Nav: Home

Single-particle spectroscopy of CsPbBr3 perovskite reveals the origin low electrolumine

October 09, 2019

Metal halide perovskites have recently emerged as an exceptionally promising alternative material for next generation optoelectronic applications. Especially, nanoscale-size perovskite structures posse remarkable photophysical properties, such as direct bandgap, color tunability, large absorption cross-section, and narrow photoluminescence linewidth. Together with their low cost, feasibility for scale-up synthesis, solution processability and compatibility with existing optoelectronic device components, these properties make metal halide perovskite nanocrystals a feasible alternative to other semiconducting materials for a range of light-emitting applications including displays, lighting, lasers, as well as memory devices.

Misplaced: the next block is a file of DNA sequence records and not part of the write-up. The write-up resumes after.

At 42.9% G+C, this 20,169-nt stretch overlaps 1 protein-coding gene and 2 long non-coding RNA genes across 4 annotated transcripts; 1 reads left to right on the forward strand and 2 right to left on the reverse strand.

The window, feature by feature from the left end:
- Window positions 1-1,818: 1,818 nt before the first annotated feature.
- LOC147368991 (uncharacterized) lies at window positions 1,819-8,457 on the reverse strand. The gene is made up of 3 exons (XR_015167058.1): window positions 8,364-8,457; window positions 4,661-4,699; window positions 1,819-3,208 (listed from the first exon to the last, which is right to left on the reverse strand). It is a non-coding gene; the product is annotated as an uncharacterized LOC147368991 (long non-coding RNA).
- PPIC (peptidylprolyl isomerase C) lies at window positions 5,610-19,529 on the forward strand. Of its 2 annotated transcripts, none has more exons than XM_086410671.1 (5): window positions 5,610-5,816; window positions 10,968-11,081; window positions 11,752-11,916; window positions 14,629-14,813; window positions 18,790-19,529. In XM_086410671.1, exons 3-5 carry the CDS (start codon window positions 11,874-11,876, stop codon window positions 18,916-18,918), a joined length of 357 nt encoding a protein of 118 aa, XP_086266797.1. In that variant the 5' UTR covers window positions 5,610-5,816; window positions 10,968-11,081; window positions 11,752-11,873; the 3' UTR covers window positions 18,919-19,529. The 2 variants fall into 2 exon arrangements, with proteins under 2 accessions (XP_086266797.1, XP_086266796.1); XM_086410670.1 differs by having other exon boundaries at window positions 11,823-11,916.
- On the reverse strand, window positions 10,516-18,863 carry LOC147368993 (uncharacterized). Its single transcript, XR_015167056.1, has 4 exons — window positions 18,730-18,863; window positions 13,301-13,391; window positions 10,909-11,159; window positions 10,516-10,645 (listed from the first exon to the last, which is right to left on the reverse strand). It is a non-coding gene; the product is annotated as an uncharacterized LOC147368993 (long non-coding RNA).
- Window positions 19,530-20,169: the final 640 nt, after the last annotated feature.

However, while perovskite nanocrystals show very high photoluminescence yield, electroluminescence devices prepared from such nanocrystals have long suffered from low efficiency. Recent efforts have concentrated on device engineering to overcome this problem, but there has been so far no systematic study on the nanoscale physical origin of the poor efficiencies. Here, the team of prof. Martin Vacha from Tokyo Tech used single-particle microscopic detection and spectroscopy to study the electroluminescence process on the level of individual nanocrystals.